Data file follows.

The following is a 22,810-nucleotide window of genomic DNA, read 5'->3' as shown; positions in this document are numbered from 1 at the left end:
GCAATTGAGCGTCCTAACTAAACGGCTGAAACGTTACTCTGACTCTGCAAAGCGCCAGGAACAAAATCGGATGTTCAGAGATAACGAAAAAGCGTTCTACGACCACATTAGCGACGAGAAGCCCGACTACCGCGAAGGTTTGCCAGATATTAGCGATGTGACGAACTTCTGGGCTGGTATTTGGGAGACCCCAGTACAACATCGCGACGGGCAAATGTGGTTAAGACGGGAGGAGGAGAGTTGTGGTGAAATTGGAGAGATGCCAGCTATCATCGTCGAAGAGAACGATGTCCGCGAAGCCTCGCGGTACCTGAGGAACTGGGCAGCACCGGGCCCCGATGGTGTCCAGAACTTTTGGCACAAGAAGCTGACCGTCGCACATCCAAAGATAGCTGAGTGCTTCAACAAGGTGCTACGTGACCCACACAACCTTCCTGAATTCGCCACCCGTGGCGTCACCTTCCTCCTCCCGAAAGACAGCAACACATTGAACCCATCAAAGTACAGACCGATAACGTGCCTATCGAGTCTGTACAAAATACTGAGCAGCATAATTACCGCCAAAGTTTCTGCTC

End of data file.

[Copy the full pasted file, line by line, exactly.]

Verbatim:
The following is a 22,810-nucleotide window of genomic DNA, read 5'->3' as shown; positions in this document are numbered from 1 at the left end:
GCAATTGAGCGTCCTAACTAAACGGCTGAAACGTTACTCTGACTCTGCAAAGCGCCAGGAACAAAATCGGATGTTCAGAGATAACGAAAAAGCGTTCTACGACCACATTAGCGACGAGAAGCCCGACTACCGCGAAGGTTTGCCAGATATTAGCGATGTGACGAACTTCTGGGCTGGTATTTGGGAGACCCCAGTACAACATCGCGACGGGCAAATGTGGTTAAGACGGGAGGAGGAGAGTTGTGGTGAAATTGGAGAGATGCCAGCTATCATCGTCGAAGAGAACGATGTCCGCGAAGCCTCGCGGTACCTGAGGAACTGGGCAGCACCGGGCCCCGATGGTGTCCAGAACTTTTGGCACAAGAAGCTGACCGTCGCACATCCAAAGATAGCTGAGTGCTTCAACAAGGTGCTACGTGACCCACACAACCTTCCTGAATTCGCCACCCGTGGCGTCACCTTCCTCCTCCCGAAAGACAGCAACACATTGAACCCATCAAAGTACAGACCGATAACGTGCCTATCGAGTCTGTACAAAATACTGAGCAGCATAATTACCGCCAAAGTTTCTGCTC